Aerosol formation via a reaction from low concentration SO2 (sub-ppm level) was carried out using a flow-type reactor and the change in gaseous species was simulated by a numerical calculation. Particle generation was observed when 248 nm laser beam was irradiated to the gas mixture containing SO2, O3 and H2O vapor. The amount of SO2 was reduced by 21 % at initial concentrations of SO2 = 179 ppb and OH = 183 ppb, and the number concentration of generated particles ranged from 6 × 106 to 9 × 106 cm -3. The generated particles were less than 100 nm in diameter and SO42- concentration was 70 wt% at the first stage of nucleation, which decreased rapidly to less than 10 wt%. Sulfuric acid molecules were detected as a precursor of nucleation by a mass spectrometer. It was suggested that sulfuric acid molecules efficiently attracted not only water molecules but also water clusters and small water droplets during the gas-to-particle nucleation process.
Single-scattering albedo describes the relative amount of scattering and absorption of light by aerosol particles and is one of the most important parameters for the evaluation of the effect of the atmospheric aerosol on climate. Despite this fact, there are very few data on this property and in most cases the existing data do not take into account the effects of relative humidity. Moreover, the absorption coefficient, which is used to calculate single-scattering albedo, usually lacks a method dependent calibration. We performed a closure study on the aerosol extinction coefficient by measuring extinction directly in the atmosphere and compared it with simultaneously measured scattering and absorption coefficients for five days in October and November 1999 in Kyoto, Japan. We found that relative humidity plays an important role in an accurate determination of the single-scattering albedo. An error analysis showed an increase of uncertainty for decreasing values of the single-scattering albedo and the resulting error depended strongly on the method of calculation. Closure tests showed that extinction coefficients obtained from in-situ methods compared to ambient values are mostly within error bars.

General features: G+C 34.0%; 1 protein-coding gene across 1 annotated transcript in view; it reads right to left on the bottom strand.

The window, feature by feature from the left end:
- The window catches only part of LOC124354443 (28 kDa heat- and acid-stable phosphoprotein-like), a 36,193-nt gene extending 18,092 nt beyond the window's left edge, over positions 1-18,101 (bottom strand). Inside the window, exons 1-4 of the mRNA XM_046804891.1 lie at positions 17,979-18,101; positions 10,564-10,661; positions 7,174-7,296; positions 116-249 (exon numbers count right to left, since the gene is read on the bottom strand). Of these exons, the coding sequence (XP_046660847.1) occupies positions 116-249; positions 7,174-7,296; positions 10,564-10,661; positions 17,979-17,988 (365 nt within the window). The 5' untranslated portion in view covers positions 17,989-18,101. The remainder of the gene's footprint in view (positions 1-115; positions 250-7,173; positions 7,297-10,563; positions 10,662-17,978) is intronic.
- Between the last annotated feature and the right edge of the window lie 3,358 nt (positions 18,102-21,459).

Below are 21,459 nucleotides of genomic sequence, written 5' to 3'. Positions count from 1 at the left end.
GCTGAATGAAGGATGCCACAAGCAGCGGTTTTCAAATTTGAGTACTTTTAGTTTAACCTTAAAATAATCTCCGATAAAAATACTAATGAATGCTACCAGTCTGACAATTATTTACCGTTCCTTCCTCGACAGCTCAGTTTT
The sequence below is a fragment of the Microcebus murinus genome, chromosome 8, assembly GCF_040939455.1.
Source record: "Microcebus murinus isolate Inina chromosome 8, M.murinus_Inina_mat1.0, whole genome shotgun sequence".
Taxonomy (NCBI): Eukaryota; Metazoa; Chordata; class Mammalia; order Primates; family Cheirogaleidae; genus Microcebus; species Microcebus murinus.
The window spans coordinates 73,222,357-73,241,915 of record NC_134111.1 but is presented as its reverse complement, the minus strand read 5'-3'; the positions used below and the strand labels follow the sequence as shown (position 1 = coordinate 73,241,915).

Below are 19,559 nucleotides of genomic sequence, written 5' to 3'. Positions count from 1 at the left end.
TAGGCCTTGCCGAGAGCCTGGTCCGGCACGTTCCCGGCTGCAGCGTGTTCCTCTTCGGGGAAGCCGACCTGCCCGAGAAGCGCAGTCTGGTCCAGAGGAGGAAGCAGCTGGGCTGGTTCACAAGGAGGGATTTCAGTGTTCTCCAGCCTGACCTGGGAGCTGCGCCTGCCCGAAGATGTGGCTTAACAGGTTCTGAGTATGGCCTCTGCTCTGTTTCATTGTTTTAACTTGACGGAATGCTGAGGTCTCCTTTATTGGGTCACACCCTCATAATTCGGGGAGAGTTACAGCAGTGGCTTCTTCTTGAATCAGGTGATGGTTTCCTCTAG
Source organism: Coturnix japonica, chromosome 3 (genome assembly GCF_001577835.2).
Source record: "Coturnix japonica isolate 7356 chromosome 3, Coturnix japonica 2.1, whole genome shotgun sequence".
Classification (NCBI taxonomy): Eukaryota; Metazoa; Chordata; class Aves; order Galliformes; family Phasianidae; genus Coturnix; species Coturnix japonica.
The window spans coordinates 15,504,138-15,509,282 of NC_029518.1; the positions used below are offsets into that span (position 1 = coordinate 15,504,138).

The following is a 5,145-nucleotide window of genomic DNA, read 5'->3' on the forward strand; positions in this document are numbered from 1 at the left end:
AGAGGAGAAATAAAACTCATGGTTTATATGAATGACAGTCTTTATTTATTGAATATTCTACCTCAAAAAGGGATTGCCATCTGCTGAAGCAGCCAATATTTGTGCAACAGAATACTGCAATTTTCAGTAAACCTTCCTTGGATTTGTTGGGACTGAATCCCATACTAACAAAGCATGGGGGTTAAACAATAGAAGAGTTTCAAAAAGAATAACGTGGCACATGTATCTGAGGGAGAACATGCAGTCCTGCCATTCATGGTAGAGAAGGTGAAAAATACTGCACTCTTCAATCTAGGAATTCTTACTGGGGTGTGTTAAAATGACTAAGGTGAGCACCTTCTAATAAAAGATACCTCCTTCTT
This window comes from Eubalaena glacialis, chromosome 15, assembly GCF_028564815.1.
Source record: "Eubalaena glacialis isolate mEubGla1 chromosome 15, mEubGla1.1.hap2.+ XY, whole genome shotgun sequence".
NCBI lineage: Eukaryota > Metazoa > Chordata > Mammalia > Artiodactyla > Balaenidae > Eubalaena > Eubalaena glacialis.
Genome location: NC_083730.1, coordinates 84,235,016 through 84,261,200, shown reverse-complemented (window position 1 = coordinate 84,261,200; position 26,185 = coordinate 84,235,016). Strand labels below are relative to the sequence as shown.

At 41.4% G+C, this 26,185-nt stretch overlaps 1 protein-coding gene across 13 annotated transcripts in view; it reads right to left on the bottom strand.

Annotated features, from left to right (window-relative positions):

Natural radionuclides, i.e., thorium isotopes, in dry and wet deposition samples were measured at Tsukuba, Japan, as were their surface air concentrations, in order to understand dry and wet removal processes of the natural radionuclides. The dry deposition velocities of thorium isotopes, calculated from surface air concentrations and dry deposition fluxes, showed difference among isotopes and temporal variations. The dry deposition velocities of thorium isotopes were greater than that of the anthropogenic radionuclides. The wet deposition velocities of thorium isotopes for individual rainfall events varied largely. The wet deposition velocity is given as the product of washout ratio and rainfall rate. Typically it was found that the washout ratios of thorium isotopes show a temporal variation. In order to explain this phenomenon, we examined the relationship between the washout ratios and rainfall rate and found a negative correlation between washout ratios of thorium isotopes and rainfall rate. The result suggests that factors controlling the wet removal of the thorium isotopes for individual rainfall events is surface air concentrations, particle sizes and rainfall rate rather than precipitation amount, which is in agreement with previous understandings. As a result, fractionation among thorium isotopes in surface airborne particles is partly controlled by wet and dry removal processes.
We previously reported that ultrafine particles of the Y-Fe-O system (1-100 nm in size) prepared by a radio-frequency thermal plasma process contained a new compound (cubic in crystal system, ferri- or ferromagnetic). Although its crystal structure was not yet clarified in the present study, the composition was estimated to be YFexO1.5(1+x)(x≅3.5, const.) by high accurate lattice constants and Fe/Y of products measured by ICP-ES. The relationship between Fe/Y ratio of precursors and by-product formations and the replacement of Y by each of Er, Ho, Dy and Nd were also examined. The content of hexagonal-YFeO3 (h-YFeO3 : by-product) was found to be minimized at around Fe/Y = 4. Therefore the replacement was performed at this metal ratio because by-product was easily removed. Er, Ho and Dy formed almost a single phase of similar compounds, and their lattice constants could be determined on the basis of the cubic crystal system. Nd, however, resulted in the formation of mixtures of orthorhombic-NdFeO3, α-Fe2O3 and unidentified compounds. Er, Ho and Dy are nearly equal to Y in ionic radius, Whereas Nd is larger than Y, indicating that the rare-earth ions with almost the same size as Y-ion well match the crystal lattice of the new compound.